Miami-Dade Special(-Ed) Election

About two months ago, Miami-Dade County voters decided to fire their mayor and one of their commissioners in a recall vote initiated by one of the county’s millionaire denizens.

According to the info in the article, since the Commission opted not to replace the mayor themselves, a special election is now required, its date slated for May 24th. The VP of Community and Government Relations from my employer e-mail-blasted this document, also encouraging we employees to register for absentee ballots.

I have concerns about many of the issues on the ballot, and opinions about all of them. Lemme break ’em down:

Question 1:

Commissioners would work full-time for $92, 097, and would be barred from employment anywhere else. The apparent reason for this is because these elected officials have received a salary of $6,000 per year, a measure established in 1957 (which, considering how it’s phrased, stirs a sense of temerity that something has stayed so stagnant for so long a time). This statutory formula justifies the increase. But I am wondering how they come to the base salary? I’m a layperson, not a lawyer: I couldn’t figure it out.

I used this inflation calculator, which shows that $6,000 in 1957 is equal to $47,715.37 in current dollars. Not bad for working part of the time. But the State is requiring the taxpayers of Miami-Dade County to pay our representatives nearly 52% higher because they’ll be working all the time, to make social and economic decisions for you and me. Say that this full-time status has the Commissioners working twice as much as part-time. Is something providing that they do their job twice as well? One might argue this is where voting comes in, and reelection signifies that the Commissioner is doing everything well, right? Well, see below what I think about Questions 3 and 4.

Here’s where I don’t feel we need to pay these people a penny more: there’s a snag in the language of the Charter Question that says the full-time Commissioner cannot maintain any outside employment. What’s employment? The State took care of determining that, too. Why do I classify an employee as a snag? The Charter Question does not disqualify that full-time Commissioners can receive compensation in clever ways (i.e. as a member of a Board of Directors or Governors, or a consultant of sorts).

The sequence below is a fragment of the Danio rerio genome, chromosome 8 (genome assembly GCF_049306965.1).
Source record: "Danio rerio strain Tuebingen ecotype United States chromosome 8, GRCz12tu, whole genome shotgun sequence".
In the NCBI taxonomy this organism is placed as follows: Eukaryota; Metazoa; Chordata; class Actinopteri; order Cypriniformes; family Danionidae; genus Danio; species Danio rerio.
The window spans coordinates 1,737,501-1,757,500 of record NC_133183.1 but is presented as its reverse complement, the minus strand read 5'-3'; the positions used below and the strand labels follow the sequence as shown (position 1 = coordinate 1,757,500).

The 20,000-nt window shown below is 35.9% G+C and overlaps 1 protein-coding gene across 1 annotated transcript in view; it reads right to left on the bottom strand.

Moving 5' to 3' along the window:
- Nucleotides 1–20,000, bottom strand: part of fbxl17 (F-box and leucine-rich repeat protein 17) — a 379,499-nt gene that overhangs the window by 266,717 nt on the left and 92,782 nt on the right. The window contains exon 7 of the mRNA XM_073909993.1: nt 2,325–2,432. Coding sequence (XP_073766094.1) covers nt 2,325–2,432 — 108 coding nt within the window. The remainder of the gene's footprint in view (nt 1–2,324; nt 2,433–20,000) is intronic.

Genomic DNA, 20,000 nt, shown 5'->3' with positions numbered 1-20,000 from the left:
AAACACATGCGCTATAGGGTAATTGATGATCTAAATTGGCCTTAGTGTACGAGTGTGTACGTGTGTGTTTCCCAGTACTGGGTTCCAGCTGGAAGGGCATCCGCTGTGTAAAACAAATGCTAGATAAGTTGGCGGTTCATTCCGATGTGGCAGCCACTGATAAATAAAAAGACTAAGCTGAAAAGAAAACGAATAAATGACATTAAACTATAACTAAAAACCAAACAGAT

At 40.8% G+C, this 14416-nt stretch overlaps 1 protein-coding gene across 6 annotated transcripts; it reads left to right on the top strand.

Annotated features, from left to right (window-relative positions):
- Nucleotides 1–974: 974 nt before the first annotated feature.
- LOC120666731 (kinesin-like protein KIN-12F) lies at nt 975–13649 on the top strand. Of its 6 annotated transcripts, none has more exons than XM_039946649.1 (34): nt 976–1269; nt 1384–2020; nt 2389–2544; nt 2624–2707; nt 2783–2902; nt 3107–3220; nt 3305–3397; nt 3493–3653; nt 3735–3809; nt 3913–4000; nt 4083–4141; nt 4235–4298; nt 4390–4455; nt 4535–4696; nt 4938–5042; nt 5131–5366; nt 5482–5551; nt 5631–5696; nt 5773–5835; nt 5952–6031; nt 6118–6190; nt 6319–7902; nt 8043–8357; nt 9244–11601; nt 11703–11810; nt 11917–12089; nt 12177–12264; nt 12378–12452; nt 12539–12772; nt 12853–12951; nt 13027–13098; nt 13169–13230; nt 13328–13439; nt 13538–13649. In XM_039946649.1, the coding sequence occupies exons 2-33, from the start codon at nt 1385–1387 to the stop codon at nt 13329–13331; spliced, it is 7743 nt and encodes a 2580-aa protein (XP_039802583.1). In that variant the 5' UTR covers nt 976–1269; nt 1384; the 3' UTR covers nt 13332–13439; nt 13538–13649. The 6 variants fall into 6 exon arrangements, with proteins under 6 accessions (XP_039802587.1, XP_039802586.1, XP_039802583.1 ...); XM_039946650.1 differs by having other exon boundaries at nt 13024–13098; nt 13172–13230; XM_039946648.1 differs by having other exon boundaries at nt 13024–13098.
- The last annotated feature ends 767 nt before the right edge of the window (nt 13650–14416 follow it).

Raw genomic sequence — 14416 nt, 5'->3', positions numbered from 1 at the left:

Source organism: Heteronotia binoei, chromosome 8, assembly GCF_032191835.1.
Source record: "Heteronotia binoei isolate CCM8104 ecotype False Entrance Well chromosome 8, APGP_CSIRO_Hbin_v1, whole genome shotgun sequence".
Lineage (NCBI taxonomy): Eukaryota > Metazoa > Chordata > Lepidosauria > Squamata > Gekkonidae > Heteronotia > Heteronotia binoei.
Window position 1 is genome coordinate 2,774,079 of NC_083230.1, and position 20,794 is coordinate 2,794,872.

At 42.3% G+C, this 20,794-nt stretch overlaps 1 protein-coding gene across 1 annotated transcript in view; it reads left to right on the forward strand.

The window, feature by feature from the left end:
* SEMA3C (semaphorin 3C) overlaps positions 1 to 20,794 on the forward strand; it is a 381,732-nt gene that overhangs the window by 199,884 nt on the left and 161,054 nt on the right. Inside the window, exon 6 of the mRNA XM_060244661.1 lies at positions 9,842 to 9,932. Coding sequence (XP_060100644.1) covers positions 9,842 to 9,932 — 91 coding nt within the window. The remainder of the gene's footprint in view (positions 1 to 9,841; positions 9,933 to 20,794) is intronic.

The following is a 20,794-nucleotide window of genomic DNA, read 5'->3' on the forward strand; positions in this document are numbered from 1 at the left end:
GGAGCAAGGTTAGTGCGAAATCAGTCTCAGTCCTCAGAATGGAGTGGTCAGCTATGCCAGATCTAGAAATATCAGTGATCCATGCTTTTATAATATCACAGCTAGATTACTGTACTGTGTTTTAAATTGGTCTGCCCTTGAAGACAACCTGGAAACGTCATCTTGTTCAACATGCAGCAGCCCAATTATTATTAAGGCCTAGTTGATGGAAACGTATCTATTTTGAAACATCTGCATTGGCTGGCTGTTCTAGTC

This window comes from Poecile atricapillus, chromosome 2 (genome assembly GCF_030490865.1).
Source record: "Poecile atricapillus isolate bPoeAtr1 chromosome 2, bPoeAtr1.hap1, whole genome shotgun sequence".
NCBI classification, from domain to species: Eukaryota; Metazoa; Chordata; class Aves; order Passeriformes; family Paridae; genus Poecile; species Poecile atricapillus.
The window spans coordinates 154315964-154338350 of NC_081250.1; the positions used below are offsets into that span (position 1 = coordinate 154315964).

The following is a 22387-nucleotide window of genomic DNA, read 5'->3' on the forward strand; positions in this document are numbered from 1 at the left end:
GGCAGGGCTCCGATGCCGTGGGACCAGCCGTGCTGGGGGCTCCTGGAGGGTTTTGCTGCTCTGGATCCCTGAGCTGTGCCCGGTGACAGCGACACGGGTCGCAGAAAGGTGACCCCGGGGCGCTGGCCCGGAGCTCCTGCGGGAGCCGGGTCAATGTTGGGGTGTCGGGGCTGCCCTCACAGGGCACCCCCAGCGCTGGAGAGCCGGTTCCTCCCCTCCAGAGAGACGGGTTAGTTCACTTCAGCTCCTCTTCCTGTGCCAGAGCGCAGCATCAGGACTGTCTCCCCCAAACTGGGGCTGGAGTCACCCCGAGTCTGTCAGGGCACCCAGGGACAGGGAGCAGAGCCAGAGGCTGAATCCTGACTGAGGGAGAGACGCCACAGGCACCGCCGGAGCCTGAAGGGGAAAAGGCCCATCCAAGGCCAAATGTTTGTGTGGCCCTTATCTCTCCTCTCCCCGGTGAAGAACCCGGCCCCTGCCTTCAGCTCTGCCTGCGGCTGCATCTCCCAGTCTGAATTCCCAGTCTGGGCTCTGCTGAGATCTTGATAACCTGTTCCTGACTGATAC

Secondly, the per capita income in Miami-Dade County as of 2008 (the latest data available) was $19,431.71. To be fair a Commissioner’s $6,000 salary from 1957 would be $45,972.17 in 2008. How many workers might it take to pay the salary of one Commissioner, let alone thirteen of them? How can we conclude that this model is sustainable?

Question 2:

The right to petition appears in the founding document of our country.  There’s an apparent conflict in the language used in the main passage versus the summary: the Question makes it seem like a recently dismissed Commissioner cannot petition the Board for simply asking them to cut a check to said dismissed Commissioner. If the true issue, though, is that they lobby, and happen to garner favor in the form of legislation, well, I’m afraid that’s what the right to petition permits in the First Amendment to the US Constitution. I’ll be contacting the Supervisor of Elections office, along with the Board of County Commissioners, including my own Commissioner‘s office, about this. Why don’t you consider doing the same?

Question 3:

What is the need for a Task Force to recommend Charter revisions? The tens of thousands of citizens assigned to each representative should  handle this notion, as opposed to just 21 hand-picked drones. Look at this who’s-who last assigned to the Task Force by the Commission. The Board voted favorably for every recommendation submitted by the Task Force. I’ll be reading further into the impact of the previous recommendations, but traditionally, this is rubber-stamping. I’m not certain yet whether the Charter permits compensation in greenbacks or favorable legislation for these Task Force members, but what are the odds that 21 power-players would be on the lookout for the likes of you and me?

Question 4:

This makes me think that Kenneth Starr will be running rampant throughout County Hall, petitioning even uninterested, innocent passers-by to testify against all the evil-doers that have accumulated over time in the hallows of Miami-Dade proper.

There is no cap on power that this person would have, except after cumbersome debating among the Commission. It’s usually too late to sever the head off the serpent after its venom has entered the host, though. Allow the slow, cumbersomeness of the Commission that is now required to choose an Inspector General run its course. This latter method will have the necessary stopgaps and limitations for this position also addressed at that time. I am never in favor of the legal, moral, and fiscal hackneying that an individual with unbridled governmental support is permitted to carry out. This one is a no-brainer: no tyrannical players in local government are necessary.

Question 5:

A thousand time yes: let’s take away the strong mayor. How much opportunity did Mayor Alvarez have to take the temptation of the extra powers handed to him by the strong position? The same argument applies here concerning the Inspector General: one man does not need so much unchecked power. The Divine Monarch of the West can now only be found in history books and fairy tales. Let’s not reenact the wrong way things once were.

Question 6:

Any method that makes the impeachment of the elected more favorable for the voters to execute such a procedure must be voted for.


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